Haha. I always first figure out what type of disc it is. For example, if a disc has both the theatrical and extended version on the same disc, the extended will obviously be the longer time stamp. The Disney Blu Rays almost always have 3 playlists for the main movie (French, Spanish, and English) but it is easy to figure out (just find the first m2ts in the playlist that is different from the others and play that specific m2ts file, you will see right away the language)

For others if t here are multiple playlists and it is hard to determine I just run the disc through BDInfo and it shows me the correct playlist

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post #4249 of 6363 Old 11-08-2013, 12:28 PM
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Quote:
Originally Posted by techmattr View Post

Yeah that's kind of what I meant. I see it's been discussed quite a bit so I didn't want to go through it all in my post.

I've had the same thing happen to me. We sat down to watch Harry Potter and the Deathly Hallows Part 1 one night and some guy standing at the entrance of Hogwarts starts talking to me about how awesome the movie is..... fail. biggrin.gif

And I HATE when that happens! I didn't get lucky in Expendables 2 - I found out I chose the wrong playlist when 20 minutes in the scene just 'changed' and it didn't make sense and then a few minutes later the scene changed again: the playlist deliberately jumbled that scene so I saw a later scene earlier in the movie.....fail.

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post #4250 of 6363 Old 11-08-2013, 12:30 PM
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Originally Posted by dbone1026 View Post

Haha. I always first figure out what type of disc it is. For example, if a disc has both the theatrical and extended version on the same disc, the extended will obviously be the longer time stamp. The Disney Blu Rays almost always have 3 playlists for the main movie (French, Spanish, and English) but it is easy to figure out (just find the first m2ts in the playlist that is different from the others and play that specific m2ts file, you will see right away the language)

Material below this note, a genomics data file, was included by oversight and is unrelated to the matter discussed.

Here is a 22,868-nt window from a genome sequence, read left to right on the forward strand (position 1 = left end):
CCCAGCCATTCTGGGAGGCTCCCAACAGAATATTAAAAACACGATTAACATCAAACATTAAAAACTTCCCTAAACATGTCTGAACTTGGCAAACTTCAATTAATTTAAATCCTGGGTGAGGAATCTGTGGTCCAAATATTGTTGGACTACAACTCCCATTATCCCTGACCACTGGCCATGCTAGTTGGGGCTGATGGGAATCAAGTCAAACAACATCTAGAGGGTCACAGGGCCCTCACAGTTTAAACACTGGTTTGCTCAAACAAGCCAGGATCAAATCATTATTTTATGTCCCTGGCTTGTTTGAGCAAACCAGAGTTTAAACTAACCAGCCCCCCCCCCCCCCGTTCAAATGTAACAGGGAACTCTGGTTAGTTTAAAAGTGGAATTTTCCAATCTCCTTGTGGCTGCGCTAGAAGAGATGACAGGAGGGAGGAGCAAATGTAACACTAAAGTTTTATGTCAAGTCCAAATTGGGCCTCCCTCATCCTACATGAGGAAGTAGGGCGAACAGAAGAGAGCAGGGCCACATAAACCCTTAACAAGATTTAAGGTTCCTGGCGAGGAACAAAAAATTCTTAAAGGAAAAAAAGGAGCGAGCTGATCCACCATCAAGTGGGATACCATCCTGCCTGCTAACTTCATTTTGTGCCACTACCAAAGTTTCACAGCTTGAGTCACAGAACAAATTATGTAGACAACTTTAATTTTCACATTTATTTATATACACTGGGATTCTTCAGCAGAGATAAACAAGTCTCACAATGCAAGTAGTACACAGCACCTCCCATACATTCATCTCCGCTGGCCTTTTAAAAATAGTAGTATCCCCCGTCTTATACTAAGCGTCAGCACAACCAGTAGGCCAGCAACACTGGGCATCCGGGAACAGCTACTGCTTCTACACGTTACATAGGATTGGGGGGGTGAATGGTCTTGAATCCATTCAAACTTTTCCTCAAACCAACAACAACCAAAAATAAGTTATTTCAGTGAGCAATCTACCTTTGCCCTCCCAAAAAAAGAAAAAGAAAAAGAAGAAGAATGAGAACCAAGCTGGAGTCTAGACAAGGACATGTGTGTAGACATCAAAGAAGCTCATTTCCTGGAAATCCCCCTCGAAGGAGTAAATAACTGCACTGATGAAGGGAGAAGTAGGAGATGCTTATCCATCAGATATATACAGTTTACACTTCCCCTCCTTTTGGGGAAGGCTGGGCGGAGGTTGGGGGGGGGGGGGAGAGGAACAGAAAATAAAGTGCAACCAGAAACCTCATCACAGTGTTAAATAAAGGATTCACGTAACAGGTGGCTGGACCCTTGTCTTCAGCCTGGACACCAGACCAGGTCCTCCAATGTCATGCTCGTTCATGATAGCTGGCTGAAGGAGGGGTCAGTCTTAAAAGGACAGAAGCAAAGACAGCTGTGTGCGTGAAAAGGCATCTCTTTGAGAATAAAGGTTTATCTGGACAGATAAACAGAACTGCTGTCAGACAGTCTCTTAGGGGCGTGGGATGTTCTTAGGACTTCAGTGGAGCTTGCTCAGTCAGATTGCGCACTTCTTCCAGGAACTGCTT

For others if t here are multiple playlists and it is hard to determine I just run the disc through BDInfo and it shows me the correct playlist

I've used BDInfo several times and several times it was never clear which was the correct playlist.

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post #4251 of 6363 Old 11-08-2013, 12:31 PM
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Quote:
Originally Posted by Wryker View Post

I've used BDInfo several times and several times it was never clear which was the correct playlist.

In the settings you have to set it to something like Main Movie. As long as you have that it will show you the playlist

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In the settings you have to set it to something like Main Movie. As long as you have that it will show you the playlist

Now I'll have to go back and check my settings!!

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post #4253 of 6363 Old 11-08-2013, 12:38 PM
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Quote:
Originally Posted by Wryker View Post

I've used BDInfo several times and several times it was never clear which was the correct playlist.

Quote:
Originally Posted by dbone1026 View Post

In the settings you have to set it to something like Main Movie. As long as you have that it will show you the playlist

I had that question as well. Every time I've used BDInfo it just loads all the playlists in order of runtime longest to shortest. I can't find any options that would modify that output.
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post #4254 of 6363 Old 11-08-2013, 12:44 PM
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Quote:
Originally Posted by techmattr View Post